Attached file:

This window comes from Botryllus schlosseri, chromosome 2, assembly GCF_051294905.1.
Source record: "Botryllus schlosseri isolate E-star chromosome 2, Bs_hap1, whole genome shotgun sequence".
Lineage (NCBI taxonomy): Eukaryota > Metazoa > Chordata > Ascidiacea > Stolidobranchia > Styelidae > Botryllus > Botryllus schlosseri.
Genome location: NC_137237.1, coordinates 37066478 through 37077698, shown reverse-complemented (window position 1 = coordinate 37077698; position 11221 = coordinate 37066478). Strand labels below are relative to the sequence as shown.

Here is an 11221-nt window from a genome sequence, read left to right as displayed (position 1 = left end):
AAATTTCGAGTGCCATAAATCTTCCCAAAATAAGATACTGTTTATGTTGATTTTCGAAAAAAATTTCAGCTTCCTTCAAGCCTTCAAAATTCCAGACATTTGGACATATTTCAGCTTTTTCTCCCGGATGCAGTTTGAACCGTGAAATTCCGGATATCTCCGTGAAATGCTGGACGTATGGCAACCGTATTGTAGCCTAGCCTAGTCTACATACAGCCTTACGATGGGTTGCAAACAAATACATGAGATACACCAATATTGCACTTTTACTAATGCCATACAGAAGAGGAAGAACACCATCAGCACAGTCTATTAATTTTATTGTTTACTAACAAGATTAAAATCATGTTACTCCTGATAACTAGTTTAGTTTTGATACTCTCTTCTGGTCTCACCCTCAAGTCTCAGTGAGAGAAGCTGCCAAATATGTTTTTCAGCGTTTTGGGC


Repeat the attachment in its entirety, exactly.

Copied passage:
This window comes from Botryllus schlosseri, chromosome 2, assembly GCF_051294905.1.
Source record: "Botryllus schlosseri isolate E-star chromosome 2, Bs_hap1, whole genome shotgun sequence".
Lineage (NCBI taxonomy): Eukaryota > Metazoa > Chordata > Ascidiacea > Stolidobranchia > Styelidae > Botryllus > Botryllus schlosseri.
Genome location: NC_137237.1, coordinates 37066478 through 37077698, shown reverse-complemented (window position 1 = coordinate 37077698; position 11221 = coordinate 37066478). Strand labels below are relative to the sequence as shown.

Here is an 11221-nt window from a genome sequence, read left to right as displayed (position 1 = left end):
AAATTTCGAGTGCCATAAATCTTCCCAAAATAAGATACTGTTTATGTTGATTTTCGAAAAAAATTTCAGCTTCCTTCAAGCCTTCAAAATTCCAGACATTTGGACATATTTCAGCTTTTTCTCCCGGATGCAGTTTGAACCGTGAAATTCCGGATATCTCCGTGAAATGCTGGACGTATGGCAACCGTATTGTAGCCTAGCCTAGTCTACATACAGCCTTACGATGGGTTGCAAACAAATACATGAGATACACCAATATTGCACTTTTACTAATGCCATACAGAAGAGGAAGAACACCATCAGCACAGTCTATTAATTTTATTGTTTACTAACAAGATTAAAATCATGTTACTCCTGATAACTAGTTTAGTTTTGATACTCTCTTCTGGTCTCACCCTCAAGTCTCAGTGAGAGAAGCTGCCAAATATGTTTTTCAGCGTTTTGGGC